Gourds Unleash Old Mad Joy On Unsuspecting Public

Gourds Unleash Old Mad Joy On Unsuspecting Public
Joe Ryan

As an album title, Old Mad Joy sounds like redundancy when placed in the context of Austin roots rock gonzos the Gourds. As anyone who has ever been in earshot of the band or its records, if the Gourds could bottle the music and sell it at the drug store, the corporations who manufacture the endless supply of happy pills would all go out of business. It would probably put a serious dent in Viagra sales too.

With the album, produced by Bob Dylan/Levon Helm sideman Larry Campbell at Helm's legendary studio in Woodstock, New York, set to drop September 13 on the Vanguard label, the band is gearing up for heavy touring during the second half of the year after having what bassist Jimmy Smith describes as a relatively easy spring schedule that allowed for quite a bit of family time. 

The Gourds, "Melchert"

The Gourds play a free show tonight at Miller Outdoor Theatre with Austin blues rocker Doyle Bramhall. Smith, who recently became a father again - three boys - emailed us his answers to our toughest questions. 

Gourds Unleash Old Mad Joy On Unsuspecting Public

Rocks Off: Our first impression was how good/warm this album sounds. What are your thoughts on this one vs. others sonics-wise?

Jimmy Smith: The Helm facility is a 3-story barn with high ceilings and the spread-out wood surfaces which mellow the harsh frequencies. Also, the mics and a lot of the outboard gear are high-end vintage products which also help with the harsh digital tones. Along with two seasoned pros. Perfect storm.

RO: You guys all seem to have found some different voices this time. Is this producer-driven or is it something that just evolved naturally during the work?

JS: Larry really wanted a vocal-driven record. We all had a "go" at the backing vocals; the lead vocals were a mixed bag of over-dubs for accuracy and scratch vocals (original take vocals) for a live feel.

RO: Did you guys already have the song list finalized before you went up or was that still being worked out during the sessions?

JS: I had demo'd my material on my reel- to-reel tape deck and shot that out to Larry and the band. Then we worked the rest up in our funky rehearsal spot for three months. Once we got to the studio, Larry just unlocked the gates and let some of the uninvited hooks, riffs, and arrangements in.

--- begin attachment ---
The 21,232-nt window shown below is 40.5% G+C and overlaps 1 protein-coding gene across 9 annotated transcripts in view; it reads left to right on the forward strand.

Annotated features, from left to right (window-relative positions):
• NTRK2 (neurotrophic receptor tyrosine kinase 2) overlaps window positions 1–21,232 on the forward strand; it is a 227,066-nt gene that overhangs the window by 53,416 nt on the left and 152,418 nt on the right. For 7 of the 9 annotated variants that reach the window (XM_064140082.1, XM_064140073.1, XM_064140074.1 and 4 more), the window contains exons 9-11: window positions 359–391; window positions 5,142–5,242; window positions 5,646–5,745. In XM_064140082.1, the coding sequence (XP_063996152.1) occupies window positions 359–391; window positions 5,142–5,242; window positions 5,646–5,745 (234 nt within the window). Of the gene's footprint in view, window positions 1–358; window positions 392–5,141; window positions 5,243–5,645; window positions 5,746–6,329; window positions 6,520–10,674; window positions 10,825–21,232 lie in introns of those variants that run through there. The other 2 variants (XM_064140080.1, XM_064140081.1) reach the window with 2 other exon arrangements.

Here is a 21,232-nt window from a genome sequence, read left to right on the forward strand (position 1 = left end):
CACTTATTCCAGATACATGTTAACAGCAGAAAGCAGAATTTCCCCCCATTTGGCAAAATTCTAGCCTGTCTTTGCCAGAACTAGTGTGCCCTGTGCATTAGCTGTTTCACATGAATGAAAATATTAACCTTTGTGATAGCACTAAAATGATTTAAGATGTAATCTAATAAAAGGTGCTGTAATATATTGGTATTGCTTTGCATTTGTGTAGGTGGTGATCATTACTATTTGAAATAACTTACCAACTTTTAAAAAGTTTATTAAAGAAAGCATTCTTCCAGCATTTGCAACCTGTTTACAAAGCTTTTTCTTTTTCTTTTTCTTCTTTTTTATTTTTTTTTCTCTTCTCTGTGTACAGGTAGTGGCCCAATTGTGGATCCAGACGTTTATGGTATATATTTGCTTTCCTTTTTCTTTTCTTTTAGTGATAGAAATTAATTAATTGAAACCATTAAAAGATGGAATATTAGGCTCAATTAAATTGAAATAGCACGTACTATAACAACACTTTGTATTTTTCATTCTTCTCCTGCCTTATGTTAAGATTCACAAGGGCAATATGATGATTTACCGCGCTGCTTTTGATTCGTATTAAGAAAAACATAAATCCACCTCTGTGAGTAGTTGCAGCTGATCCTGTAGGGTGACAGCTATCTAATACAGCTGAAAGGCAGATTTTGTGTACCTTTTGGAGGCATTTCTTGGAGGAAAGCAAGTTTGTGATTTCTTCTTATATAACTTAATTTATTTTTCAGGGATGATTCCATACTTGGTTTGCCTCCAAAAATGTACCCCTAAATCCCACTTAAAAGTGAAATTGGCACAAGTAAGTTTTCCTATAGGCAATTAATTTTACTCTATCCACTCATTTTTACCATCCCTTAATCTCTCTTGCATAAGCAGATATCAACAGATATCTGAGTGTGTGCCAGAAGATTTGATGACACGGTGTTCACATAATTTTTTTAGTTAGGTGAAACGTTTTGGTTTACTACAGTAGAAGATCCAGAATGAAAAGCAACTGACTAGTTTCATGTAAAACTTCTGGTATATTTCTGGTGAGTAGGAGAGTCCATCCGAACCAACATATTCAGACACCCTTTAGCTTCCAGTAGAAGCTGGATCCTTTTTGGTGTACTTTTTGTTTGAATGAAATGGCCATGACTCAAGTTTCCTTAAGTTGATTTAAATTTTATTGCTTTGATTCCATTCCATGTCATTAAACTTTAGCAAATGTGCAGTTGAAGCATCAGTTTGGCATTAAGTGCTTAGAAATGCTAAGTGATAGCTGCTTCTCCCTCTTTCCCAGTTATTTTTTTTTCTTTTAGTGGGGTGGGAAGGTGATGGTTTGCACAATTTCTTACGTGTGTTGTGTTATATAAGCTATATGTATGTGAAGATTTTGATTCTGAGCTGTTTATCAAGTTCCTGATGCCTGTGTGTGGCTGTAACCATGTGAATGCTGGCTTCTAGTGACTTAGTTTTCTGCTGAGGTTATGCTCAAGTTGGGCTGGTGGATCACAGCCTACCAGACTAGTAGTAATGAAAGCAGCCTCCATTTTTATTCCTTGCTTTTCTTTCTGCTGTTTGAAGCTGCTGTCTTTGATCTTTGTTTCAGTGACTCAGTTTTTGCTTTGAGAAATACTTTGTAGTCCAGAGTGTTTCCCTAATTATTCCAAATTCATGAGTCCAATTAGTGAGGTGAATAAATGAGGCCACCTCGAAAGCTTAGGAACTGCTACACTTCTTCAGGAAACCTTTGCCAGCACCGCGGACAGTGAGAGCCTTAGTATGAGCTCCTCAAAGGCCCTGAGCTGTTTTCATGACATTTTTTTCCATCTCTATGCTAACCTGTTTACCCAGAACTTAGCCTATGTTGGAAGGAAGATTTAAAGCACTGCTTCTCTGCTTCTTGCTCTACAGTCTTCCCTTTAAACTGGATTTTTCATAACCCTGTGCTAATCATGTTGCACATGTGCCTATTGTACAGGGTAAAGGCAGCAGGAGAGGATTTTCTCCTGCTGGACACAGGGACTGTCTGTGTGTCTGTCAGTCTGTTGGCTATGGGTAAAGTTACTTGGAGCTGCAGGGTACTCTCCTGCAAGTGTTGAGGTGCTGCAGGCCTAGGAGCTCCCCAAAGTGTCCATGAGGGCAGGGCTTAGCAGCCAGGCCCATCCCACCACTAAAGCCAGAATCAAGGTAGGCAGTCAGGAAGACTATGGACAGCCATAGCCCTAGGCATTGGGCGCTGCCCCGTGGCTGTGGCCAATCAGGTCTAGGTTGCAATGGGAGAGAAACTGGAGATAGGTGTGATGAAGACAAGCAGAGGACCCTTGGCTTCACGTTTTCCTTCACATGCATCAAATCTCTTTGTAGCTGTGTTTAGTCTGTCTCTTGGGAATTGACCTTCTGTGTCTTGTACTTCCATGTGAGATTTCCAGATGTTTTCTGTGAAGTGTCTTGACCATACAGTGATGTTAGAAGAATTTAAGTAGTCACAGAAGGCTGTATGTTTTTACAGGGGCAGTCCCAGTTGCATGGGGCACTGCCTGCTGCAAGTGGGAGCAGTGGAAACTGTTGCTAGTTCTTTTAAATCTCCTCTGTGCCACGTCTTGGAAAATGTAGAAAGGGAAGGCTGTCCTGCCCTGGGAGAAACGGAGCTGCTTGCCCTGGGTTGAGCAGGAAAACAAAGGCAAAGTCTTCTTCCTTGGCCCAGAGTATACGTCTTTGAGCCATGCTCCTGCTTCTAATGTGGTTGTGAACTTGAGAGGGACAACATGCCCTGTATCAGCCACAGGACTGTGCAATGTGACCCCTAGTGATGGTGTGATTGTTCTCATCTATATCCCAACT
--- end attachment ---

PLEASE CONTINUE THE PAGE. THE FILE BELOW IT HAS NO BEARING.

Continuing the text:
Jimmy Smith at the 2011 Stagecoach Festival in Indio, Calif.
Jimmy Smith at the 2011 Stagecoach Festival in Indio, Calif.

RO: What did Campbell bring to the project that you guys feel like you hadn't had at any of your recording sessions before?

JS: We needed a dungeon master. It was almost like being a sideman on someone else's session at times. Stress and responsibilities were a little more evenly distributed.

RO: Pick two songs on the album that far exceeded your original expectations/vision going into the sessions? What is it that distinguishes them?

JS: "Melchert" and "Marginalized." Studio mojo, man, a good kicking in the pants, and a good pantry in the kitchen.

RO: What was your biggest thrill during the Woodstock trip?

JS: Seeing Levon's grinning face while we were cutting.

RO: You've all matured, got families and car payments and house payments now. How do you manage/juggle being in a band that travels hard and tending the home fires?

JS: Good spousing. 

RO: If the Gourds are a democracy, who are the Republicans, who are the Democrats, and who are the Libertarians, who are al-Qaeda?

JS: Are those pizza toppings?

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Miller Outdoor Theatre

6000 Hermann Park Dr.
Houston, TX 77030


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